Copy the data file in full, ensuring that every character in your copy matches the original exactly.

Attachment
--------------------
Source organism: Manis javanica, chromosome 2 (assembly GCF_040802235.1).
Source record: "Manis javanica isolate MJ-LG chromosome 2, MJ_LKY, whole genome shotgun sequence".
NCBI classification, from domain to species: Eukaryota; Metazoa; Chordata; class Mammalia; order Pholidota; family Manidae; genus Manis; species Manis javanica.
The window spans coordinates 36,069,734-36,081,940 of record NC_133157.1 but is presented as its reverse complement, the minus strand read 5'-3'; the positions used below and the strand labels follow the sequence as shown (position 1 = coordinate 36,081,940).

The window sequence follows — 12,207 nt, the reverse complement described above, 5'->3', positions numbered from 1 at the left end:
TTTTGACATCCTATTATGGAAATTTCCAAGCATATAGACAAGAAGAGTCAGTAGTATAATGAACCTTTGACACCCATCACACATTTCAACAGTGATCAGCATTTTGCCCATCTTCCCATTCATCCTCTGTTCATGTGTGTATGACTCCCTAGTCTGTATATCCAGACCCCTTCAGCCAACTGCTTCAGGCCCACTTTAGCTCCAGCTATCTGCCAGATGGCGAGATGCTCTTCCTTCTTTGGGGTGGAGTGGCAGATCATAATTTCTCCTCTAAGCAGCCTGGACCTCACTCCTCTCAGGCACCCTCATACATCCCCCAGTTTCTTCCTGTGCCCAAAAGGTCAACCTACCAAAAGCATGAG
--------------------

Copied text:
Source organism: Manis javanica, chromosome 2 (assembly GCF_040802235.1).
Source record: "Manis javanica isolate MJ-LG chromosome 2, MJ_LKY, whole genome shotgun sequence".
NCBI classification, from domain to species: Eukaryota; Metazoa; Chordata; class Mammalia; order Pholidota; family Manidae; genus Manis; species Manis javanica.
The window spans coordinates 36,069,734-36,081,940 of record NC_133157.1 but is presented as its reverse complement, the minus strand read 5'-3'; the positions used below and the strand labels follow the sequence as shown (position 1 = coordinate 36,081,940).

The window sequence follows — 12,207 nt, the reverse complement described above, 5'->3', positions numbered from 1 at the left end:
TTTTGACATCCTATTATGGAAATTTCCAAGCATATAGACAAGAAGAGTCAGTAGTATAATGAACCTTTGACACCCATCACACATTTCAACAGTGATCAGCATTTTGCCCATCTTCCCATTCATCCTCTGTTCATGTGTGTATGACTCCCTAGTCTGTATATCCAGACCCCTTCAGCCAACTGCTTCAGGCCCACTTTAGCTCCAGCTATCTGCCAGATGGCGAGATGCTCTTCCTTCTTTGGGGTGGAGTGGCAGATCATAATTTCTCCTCTAAGCAGCCTGGACCTCACTCCTCTCAGGCACCCTCATACATCCCCCAGTTTCTTCCTGTGCCCAAAAGGTCAACCTACCAAAAGCATGAG